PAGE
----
Office:  530.823.3628

  Mailing Address

1431 Merry Knoll Road

Auburn, CA  95603

Serving greater Sacramento and neighboring Foothill communities

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Canada Geese Information

The sub-species commonly found in the western US is the western Canada goose, which includes the Pacific and the Rocky Mountain Populations.

The Rocky Mountain Population nests in the northern Rocky Mountains and migrates southward, including into northern California, via the Pacific Flyway (see Flyway map at bottom of page). The Pacific Population resides in the more western states. In the milder climates of the western states the geese are generally non-migratory.

US Fish & Wildlife Service estimates the 2011 Pacific Population at 166,300, a 15% increase over the prior year’s estimate USFWS Waterfowl Population Status, 2011 report

Nesting occurs in spring with 5-6 egg average clutch.  26-28 day incubation period starting after all eggs are laid so that goslings are born the same day. Only females incubate the eggs, males guard the nest and can be quite nasty in their protection.  Nests are built very close to water for food and safety. Nesting occurs at or very near the same site each year. Creating non-desirous nesting sites is key to reducing goose populations. If the nest is destroyed (or eggs removed), they may re-nest.

Molting is the replacement of adult flight feathers in summer, coinciding with later stages of gosling development. Molting lasts about one month for each bird. There is some variation in dates with when molt starts, resulting in a six to eight week molt season. During molt geese are flightless and more vulnerable to predators. Hazing with dogs is curtailed during this period to ensure flightless adult geese and pre-flight goslings are not harmed.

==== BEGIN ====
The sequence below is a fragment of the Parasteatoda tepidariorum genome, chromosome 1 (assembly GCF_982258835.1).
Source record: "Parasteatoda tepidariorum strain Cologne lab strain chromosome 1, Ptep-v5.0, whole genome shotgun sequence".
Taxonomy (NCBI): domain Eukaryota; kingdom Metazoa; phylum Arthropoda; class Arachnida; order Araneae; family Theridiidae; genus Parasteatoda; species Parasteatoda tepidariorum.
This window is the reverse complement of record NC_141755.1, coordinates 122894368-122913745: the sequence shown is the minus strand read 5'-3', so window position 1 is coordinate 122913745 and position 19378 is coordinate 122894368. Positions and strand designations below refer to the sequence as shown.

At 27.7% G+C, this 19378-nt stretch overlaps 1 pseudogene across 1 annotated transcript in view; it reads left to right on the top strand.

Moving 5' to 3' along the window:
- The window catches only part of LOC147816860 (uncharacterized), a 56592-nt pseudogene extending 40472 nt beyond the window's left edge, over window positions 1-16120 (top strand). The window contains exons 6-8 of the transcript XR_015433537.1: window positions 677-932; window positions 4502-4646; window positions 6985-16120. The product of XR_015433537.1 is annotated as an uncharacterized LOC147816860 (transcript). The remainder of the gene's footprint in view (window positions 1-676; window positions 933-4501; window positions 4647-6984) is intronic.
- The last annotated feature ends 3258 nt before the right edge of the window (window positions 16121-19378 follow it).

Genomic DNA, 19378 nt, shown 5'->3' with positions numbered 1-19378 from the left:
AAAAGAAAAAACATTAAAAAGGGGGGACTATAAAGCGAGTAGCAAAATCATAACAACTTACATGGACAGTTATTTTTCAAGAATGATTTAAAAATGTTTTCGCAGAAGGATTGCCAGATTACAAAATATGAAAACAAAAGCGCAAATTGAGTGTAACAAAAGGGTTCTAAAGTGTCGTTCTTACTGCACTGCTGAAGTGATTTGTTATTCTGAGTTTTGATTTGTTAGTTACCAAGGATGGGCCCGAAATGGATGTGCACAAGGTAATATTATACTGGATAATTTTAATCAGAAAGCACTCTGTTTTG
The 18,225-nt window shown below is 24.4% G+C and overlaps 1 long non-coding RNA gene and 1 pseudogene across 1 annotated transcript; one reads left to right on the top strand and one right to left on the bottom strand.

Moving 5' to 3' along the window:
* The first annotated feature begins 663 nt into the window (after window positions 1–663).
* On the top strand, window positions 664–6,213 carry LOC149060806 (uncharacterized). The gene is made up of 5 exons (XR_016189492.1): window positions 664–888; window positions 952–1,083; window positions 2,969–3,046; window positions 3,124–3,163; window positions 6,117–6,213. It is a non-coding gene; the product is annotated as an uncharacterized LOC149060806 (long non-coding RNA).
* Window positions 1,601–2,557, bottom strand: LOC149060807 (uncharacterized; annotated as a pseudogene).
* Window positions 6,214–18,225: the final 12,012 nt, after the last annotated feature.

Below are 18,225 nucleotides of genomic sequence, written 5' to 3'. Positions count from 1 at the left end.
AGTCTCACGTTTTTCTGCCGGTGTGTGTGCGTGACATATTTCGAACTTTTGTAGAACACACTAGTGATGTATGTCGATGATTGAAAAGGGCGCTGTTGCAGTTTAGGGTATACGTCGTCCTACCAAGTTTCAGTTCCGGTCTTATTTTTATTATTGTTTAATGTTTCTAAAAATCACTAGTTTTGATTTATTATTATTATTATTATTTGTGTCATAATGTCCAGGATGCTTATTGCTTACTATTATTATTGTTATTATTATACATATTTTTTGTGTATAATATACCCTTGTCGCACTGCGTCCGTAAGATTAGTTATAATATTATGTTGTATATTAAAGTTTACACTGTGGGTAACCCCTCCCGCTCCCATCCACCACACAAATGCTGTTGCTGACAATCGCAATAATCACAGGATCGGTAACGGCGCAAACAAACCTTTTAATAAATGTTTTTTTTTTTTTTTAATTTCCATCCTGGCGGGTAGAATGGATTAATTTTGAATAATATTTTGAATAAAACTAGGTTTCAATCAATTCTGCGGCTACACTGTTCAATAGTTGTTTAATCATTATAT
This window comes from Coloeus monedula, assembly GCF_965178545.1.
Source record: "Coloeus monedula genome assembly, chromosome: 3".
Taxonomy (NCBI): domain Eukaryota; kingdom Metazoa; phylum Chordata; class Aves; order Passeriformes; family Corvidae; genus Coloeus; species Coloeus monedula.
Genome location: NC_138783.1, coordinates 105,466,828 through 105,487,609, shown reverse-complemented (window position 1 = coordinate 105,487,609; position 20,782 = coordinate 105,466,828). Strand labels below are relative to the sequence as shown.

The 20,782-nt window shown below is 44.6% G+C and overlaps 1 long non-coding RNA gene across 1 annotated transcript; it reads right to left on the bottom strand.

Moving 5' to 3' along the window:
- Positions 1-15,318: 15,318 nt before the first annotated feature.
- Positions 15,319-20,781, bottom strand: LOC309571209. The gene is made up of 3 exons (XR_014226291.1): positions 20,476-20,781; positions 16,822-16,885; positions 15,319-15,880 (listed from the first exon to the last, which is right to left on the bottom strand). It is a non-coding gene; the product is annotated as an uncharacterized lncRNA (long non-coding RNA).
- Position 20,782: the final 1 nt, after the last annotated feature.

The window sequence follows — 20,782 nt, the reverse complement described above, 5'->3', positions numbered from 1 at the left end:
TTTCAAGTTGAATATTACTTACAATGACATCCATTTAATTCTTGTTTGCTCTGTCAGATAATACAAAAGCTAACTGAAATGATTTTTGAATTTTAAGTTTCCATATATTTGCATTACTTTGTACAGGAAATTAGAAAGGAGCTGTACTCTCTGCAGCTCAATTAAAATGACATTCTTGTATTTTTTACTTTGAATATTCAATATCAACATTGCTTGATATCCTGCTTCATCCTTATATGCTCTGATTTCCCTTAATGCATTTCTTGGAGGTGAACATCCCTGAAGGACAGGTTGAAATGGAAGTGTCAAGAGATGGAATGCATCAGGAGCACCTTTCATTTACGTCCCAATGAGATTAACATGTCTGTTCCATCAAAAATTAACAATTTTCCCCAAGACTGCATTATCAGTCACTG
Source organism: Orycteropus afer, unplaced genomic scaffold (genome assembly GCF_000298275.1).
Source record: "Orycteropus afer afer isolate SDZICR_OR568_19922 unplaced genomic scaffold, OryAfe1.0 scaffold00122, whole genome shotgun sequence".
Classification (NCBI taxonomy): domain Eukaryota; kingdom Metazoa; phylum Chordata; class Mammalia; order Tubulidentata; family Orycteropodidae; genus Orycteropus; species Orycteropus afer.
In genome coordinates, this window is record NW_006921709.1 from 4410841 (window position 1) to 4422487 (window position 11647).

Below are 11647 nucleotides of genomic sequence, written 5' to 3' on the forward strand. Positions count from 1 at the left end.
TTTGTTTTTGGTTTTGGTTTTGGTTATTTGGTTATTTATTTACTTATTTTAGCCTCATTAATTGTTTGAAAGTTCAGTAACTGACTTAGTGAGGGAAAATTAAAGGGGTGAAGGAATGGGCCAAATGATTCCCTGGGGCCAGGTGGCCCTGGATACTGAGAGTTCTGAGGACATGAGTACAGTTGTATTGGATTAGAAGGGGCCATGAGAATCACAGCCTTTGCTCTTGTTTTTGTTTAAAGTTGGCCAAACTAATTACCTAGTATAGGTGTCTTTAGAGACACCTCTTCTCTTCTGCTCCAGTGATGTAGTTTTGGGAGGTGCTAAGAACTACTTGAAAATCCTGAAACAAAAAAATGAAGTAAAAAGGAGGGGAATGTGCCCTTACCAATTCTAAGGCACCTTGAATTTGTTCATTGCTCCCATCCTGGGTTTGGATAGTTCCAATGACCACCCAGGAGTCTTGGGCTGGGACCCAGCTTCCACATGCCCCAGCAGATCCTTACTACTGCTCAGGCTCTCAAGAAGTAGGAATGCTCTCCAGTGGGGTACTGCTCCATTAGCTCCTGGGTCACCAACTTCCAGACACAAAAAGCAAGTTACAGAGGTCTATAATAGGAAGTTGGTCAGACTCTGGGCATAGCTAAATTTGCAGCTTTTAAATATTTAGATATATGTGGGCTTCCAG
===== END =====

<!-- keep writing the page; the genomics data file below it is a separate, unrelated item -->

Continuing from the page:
Diet  Primarily herbivores, preferring tender young plants, with an affinity for fertilized lawns! They will also eat grains, cattails, small aquatic insects and snails.

Social Style  Form strong social bonds with mate and family group. When a large flock of geese is dispersed by the dogs, the geese typically break up into the social units of 25 to 40 birds. Canada geese are monogamous, pairing for life. When conditions allow, they will nest near each other in gang broods of about 20 birds.


Why are Canada Geese considered a nuisance?

Federally Protected Both migratory and resident Canada geese are federally protected under the Migratory Bird Treaty Act. Birds and their eggs or nests cannot be harmed or destroyed (as well as a host of other actions) without federal and state permits. Fines for misdemeanor convictions under the Migratory Bird Treaty Act can be as high as $15,000. See Regulations & Links page for additional information.

Migratory Canada geese nest and molt in Canada and the northern United States during spring/summer and migrate southward during the fall to spend the winter. They may mix with resident Canada geese during the migration period.

Resident Canada geese nest and molt in the lower United States during spring and summer and “micro-migrate” within the same region for the remainder of the year. They will “pond hop” within their nesting region during the fall and winter seeking better feeding sites.  

Canada Geese Activity Calendar

Cartoon use with permission and courtesy of Linda Cousey (© Linda Cousey 2007)  

Migratory Flyways for Waterfowl
 (including Canada geese)

Pacific Flyway - Red         Central Flyway - Green

Mississippi Flyway - Blue   Atlantic Flyway - Black

Source:  US Fish & Wildlife Service